I don't think people in the autism community have to war against each other. I think many choose to, but I think it makes things worse rather than better, so I'm glad to see us add blogs and bloggers to the directory, and that most of what I read is supportive and sharing. I just have this bad habit of checking out those angry places.

And, yeah, I suspect you're right; far too many parents just want someone else to do the work.

We've never had respite care; I understand your reluctance to pursue that. The thought of the state intruding into our homes is scary to me, but it seems to be part of the price of asking for help from the government. We've been fortunate that right now, since we aren't seeking any services for Bobby that we just have yearly paperwork to file guardianship-wise and in relation to how we use his SSI to pay for his living expenses.


Corabelle said...

Thank you for your honesty and your post. If this comment doesnt get posted, thats ok. I just hope you read this.

Ive more then reached full burnout. somehow I keep going, everyday, I could use a break, and I know that every day it gets better. Still waiting for that magical "help" that is actualy helpful.

I love my little boy, and I dont care how hard it is. we work with him through his dificulties
(he had a stroke when he was born so he is still weak on his right side). and glory in his acomplishments. We try our best to treat him like every other child. Yes it's hard, Yes I am angry, Yes I am tired, but I'm not stopping now.

I started blogging this year as an outlet for the things that no one else understands. Being an aspie myself can make this whole situation alot more difficult for me. I have wanted to scream, quit (more then a few times) and some days I feel so alone in this, I just want to lay down and die...but despite the depression, despite how lonely it is. I keep going. Because I know that things will change, And because I wouldnt trade a min without him.

Having the blog, and reading posts from people like you gives me hope, and the courage to keep going. because however difficult it may be, I know that I am not alone, and somehow we have all managed to survive.

Having a "special" child changes your life, more then you would ever think possible..sometimes its good, and sometimes its really bad, but everyday is a blessing, and I wouldnt change it for the world.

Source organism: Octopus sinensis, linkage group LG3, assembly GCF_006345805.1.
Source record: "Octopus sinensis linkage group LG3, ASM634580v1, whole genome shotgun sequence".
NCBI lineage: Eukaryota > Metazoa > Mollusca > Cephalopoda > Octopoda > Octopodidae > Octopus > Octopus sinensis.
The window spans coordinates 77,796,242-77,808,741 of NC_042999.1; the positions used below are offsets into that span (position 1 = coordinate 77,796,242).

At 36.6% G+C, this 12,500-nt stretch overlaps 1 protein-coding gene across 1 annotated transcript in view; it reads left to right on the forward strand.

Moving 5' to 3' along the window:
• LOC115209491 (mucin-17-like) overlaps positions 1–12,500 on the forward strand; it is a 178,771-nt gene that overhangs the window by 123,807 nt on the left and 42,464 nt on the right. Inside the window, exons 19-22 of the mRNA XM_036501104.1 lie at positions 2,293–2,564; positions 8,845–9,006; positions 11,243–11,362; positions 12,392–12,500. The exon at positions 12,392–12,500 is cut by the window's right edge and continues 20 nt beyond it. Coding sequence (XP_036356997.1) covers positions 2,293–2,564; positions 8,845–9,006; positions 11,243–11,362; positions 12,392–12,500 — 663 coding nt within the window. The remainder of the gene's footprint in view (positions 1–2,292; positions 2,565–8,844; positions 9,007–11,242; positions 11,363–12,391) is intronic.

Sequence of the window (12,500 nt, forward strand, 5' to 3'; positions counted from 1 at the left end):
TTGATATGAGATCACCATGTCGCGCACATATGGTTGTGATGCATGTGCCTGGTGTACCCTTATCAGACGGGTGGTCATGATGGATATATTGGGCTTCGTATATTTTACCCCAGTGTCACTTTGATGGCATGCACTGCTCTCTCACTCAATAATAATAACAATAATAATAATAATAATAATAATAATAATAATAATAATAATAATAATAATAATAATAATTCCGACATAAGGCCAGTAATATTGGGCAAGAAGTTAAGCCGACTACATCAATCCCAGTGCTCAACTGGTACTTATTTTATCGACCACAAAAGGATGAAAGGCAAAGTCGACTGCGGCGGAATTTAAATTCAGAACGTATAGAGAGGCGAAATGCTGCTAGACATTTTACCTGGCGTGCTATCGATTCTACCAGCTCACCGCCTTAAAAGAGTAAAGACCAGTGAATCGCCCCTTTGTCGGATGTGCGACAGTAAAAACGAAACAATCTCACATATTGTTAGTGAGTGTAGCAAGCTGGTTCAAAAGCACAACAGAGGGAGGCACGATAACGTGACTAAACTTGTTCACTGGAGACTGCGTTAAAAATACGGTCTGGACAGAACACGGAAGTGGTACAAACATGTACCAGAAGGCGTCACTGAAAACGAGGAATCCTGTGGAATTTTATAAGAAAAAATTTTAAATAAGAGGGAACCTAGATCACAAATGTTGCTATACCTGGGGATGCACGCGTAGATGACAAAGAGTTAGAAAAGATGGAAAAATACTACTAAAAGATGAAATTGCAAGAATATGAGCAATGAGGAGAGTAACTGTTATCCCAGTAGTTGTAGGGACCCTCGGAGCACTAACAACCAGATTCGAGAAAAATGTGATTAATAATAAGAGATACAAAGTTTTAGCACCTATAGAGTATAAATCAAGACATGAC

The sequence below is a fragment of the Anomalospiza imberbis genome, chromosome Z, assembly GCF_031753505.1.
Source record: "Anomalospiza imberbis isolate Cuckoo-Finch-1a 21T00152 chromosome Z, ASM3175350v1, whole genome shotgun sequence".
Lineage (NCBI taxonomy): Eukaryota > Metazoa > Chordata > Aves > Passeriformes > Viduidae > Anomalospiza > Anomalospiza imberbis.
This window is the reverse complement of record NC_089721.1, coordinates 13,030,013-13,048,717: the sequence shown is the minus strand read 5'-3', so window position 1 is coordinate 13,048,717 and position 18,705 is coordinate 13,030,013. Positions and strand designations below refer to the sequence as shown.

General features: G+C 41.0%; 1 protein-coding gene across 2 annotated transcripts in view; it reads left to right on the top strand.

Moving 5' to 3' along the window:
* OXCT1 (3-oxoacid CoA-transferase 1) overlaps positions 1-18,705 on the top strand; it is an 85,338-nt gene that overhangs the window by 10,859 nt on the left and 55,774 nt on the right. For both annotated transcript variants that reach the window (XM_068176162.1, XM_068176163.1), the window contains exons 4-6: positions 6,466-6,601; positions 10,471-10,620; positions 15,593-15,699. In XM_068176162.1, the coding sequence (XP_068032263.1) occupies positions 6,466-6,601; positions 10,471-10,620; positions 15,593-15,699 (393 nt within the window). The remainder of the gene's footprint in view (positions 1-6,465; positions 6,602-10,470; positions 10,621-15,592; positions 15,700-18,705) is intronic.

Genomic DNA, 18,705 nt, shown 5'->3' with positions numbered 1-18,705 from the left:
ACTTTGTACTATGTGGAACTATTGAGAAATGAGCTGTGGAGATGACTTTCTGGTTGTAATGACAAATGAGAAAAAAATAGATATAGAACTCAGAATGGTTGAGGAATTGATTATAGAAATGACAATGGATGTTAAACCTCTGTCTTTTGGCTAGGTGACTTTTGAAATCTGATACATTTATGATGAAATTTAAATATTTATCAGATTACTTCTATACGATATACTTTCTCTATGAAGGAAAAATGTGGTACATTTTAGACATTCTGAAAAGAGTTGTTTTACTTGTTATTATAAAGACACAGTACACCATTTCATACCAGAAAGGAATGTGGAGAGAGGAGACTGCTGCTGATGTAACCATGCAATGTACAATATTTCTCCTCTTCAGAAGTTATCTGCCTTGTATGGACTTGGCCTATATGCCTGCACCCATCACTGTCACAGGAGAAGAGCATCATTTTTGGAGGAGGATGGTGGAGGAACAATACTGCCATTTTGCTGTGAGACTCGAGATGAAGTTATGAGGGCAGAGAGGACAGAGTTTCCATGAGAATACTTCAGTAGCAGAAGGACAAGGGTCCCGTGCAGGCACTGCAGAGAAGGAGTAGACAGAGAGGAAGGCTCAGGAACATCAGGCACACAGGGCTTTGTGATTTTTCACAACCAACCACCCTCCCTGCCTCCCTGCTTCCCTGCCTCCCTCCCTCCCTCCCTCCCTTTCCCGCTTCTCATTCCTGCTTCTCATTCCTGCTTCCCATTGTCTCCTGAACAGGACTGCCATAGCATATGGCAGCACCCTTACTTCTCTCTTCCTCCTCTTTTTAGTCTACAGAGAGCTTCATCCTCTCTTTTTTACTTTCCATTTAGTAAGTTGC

Kim Wombles said...


Your comment means a lot. You're not alone! And, yes, I know it can be so hard, so tiring. I know that, too. ((()))

We may not always have the safety net we could use in our day-to-day lives, but we can work to provide that for each other, here. I know, some days it is a matter of taking it moment by moment, step by step.

I'm on facebook, if you'd like to friend me. Many of the bloggers on the directory are on facebook and twitter, and it's another way we provide support and friendship for each other.

I love the self-professed weirdo in your profile. :-) I think many of us in the autism community are interestingly unique characters.

farmwifetwo said...

K - feel free to delete the extra comments. I'm with you on having service providers and social workers underfoot. My FSW is neither she works for Comm Living which does the disability housing and other services. She's absolutely wonderful. I need her, she's there. I don't, she leave us alone. I never got into the Huffington/AofA stuff. My first book was the Seroussi one, and it did start us on the diet. We never viewed it as a cure, but we were desperate to stop the daily diahhrea and nightmares/terrors - which removing dairy did. I wasn't even on the net for a few more years after that.

Corabelle - my "coulda, woulda, shoulda" list is miles in length. The guilt is even longer. What is different than 9yrs ago when I started out with the elder and 2yrs later added in his younger bro is simply - time. Now it doesn't seem as overwhelming, now I understand how the system works, now I have an understanding of the issues and challenges the boys face daily and long term. Now, I have proof that it can and does get better. Perfect - NO. Better yes. Am I happy about it - no. Think autism is wonderful - no. Do I have to think these things to be a good parent - no.

I don't have to like it. I don't have to think it's fair and no I'm not upset, embarassed etc to say just that.

It is what it is and we'll manage. All I need in the end of each day, is to look myself in the mirror and say "I did my best". Could I have done better - oh yeah, I could become the therapist but right now Mom is what I am. But I won't feel guilty for not being superhuman. Been there... done that.

Kim Wombles said...

FW2, I cleaned the comments up some. I read the Seroussi book, too, and it led us to doing the diet, too, six years ago. wow. It's hard to believe that. I thought at the time that it was helpful, but we went off of it with no regressions. It was good for helping me maintain my weight. It's been nearly two years since we went off of it and I've enjoyed gluten and casein WAY TOO much. Time to get my off my rear and get the weight off. :(

Yup, I know that guilt. It can weigh you down. At first, when we started the diet and believed it was responsible for Bobby finally learning to read, I blamed myself for not trying it sooner.

I like your approach. We don't have to be perfect; we just have to do the best we could and keep trying.

As my Lily's teacher says, tomorrow's a new day; it's all good. It really is a good attitude, each day a brand new start. :)

farmwifetwo said...

It takes me 8hrs to mow end to end across the farm on the ride-on.

Nobody bothers you... and you have a lot of time to think. Cheaper than therapy... and did I mention my FSW... she's been doing this longer than both of us and has been a wonderful sounding board.

Youngest is insisting on pj's. We're going next door to MIL's... not worth the battle. Actually he just went "bye G, bye Dad"... mmmm... maybe he and I will simply stay home.

Anonymous said...

I am terribly confused. I thought I had commented here, but don't see my comments now.

Don't have time to search, but will leave what I brought to leave:


Kim Wombles said...

Barbara, this piece is cross-posted at the directory; you commented on it over there. :-)